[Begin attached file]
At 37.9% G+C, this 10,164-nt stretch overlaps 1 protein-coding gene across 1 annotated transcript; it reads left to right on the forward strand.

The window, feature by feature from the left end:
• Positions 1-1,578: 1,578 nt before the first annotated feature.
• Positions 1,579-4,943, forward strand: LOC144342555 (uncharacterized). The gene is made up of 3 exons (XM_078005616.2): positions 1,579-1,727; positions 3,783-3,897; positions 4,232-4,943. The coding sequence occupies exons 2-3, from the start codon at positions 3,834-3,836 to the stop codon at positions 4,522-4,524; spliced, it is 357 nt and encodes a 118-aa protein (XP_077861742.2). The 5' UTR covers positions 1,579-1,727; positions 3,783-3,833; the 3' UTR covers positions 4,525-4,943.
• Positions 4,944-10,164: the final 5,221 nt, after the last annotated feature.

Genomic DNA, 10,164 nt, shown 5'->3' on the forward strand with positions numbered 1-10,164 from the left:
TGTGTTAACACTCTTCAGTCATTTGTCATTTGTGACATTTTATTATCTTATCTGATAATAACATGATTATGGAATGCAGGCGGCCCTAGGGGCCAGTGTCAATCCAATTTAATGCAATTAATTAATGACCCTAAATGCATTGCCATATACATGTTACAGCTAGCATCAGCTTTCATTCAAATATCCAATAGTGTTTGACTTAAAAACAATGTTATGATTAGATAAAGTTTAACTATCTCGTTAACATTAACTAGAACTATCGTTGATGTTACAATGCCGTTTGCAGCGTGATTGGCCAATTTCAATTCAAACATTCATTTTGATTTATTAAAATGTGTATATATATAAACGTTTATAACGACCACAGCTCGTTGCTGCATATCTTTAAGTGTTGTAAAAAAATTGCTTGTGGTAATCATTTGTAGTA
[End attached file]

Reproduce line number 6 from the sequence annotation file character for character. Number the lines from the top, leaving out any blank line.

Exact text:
Genomic DNA, 10,164 nt, shown 5'->3' on the forward strand with positions numbered 1-10,164 from the left: